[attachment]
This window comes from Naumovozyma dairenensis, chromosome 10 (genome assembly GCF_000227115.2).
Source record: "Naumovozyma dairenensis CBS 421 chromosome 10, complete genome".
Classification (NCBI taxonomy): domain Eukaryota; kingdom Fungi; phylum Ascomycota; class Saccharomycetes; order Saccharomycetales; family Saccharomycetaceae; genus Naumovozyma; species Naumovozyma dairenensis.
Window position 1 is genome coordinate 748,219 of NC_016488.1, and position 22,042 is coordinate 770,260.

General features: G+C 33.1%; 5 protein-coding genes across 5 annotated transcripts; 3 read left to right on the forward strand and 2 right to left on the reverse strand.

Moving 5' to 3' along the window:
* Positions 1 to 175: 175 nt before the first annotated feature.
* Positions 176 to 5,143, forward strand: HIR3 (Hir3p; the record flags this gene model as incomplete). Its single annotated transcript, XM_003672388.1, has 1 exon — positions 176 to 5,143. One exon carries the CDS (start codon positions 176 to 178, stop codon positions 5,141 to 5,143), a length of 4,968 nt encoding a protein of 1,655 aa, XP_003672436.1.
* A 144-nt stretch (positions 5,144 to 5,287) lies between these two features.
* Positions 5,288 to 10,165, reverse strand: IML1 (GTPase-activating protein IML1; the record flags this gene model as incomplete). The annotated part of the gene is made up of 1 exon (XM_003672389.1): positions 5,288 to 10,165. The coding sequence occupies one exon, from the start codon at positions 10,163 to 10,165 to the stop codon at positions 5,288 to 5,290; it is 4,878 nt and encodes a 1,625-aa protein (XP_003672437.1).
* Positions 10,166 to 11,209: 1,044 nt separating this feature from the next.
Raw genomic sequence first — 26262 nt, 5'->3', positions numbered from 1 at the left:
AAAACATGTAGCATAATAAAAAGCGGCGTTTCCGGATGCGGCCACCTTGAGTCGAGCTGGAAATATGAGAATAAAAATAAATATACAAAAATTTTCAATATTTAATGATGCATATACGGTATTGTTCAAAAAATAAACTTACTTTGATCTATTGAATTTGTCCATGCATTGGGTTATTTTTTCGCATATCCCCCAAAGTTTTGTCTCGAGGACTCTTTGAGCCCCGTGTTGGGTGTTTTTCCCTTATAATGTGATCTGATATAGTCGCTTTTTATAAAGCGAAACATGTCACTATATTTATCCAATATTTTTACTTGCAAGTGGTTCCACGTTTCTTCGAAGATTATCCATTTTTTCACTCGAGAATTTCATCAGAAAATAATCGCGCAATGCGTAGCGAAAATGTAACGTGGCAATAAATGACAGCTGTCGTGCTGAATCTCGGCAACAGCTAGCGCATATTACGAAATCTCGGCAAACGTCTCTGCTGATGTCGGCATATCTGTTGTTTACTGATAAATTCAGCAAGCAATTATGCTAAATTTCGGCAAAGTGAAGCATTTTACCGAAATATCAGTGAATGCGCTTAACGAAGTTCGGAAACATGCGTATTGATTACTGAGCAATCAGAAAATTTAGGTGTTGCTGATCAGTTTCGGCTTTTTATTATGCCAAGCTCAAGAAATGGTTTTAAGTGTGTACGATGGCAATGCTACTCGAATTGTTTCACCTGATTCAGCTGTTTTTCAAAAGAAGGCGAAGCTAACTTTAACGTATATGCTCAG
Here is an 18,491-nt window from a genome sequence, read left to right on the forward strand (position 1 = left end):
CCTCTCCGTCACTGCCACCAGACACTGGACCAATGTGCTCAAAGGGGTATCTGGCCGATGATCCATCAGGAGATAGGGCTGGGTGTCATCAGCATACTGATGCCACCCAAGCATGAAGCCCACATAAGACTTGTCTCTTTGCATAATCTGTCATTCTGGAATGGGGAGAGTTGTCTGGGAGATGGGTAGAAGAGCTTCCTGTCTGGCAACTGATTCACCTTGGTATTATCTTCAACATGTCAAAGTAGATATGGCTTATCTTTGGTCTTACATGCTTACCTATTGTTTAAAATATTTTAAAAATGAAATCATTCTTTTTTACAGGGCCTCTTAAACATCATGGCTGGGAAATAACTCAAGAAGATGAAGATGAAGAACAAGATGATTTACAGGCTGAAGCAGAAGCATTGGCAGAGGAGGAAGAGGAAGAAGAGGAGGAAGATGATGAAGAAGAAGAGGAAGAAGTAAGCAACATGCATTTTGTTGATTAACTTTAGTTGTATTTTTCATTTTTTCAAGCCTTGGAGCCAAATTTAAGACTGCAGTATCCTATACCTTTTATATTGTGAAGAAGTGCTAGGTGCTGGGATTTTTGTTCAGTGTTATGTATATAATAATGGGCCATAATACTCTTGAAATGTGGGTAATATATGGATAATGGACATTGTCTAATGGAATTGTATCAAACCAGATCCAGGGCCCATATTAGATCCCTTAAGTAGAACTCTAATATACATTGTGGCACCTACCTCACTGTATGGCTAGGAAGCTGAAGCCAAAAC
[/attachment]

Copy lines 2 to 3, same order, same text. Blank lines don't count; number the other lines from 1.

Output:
Source record: "Naumovozyma dairenensis CBS 421 chromosome 10, complete genome".
Classification (NCBI taxonomy): domain Eukaryota; kingdom Fungi; phylum Ascomycota; class Saccharomycetes; order Saccharomycetales; family Saccharomycetaceae; genus Naumovozyma; species Naumovozyma dairenensis.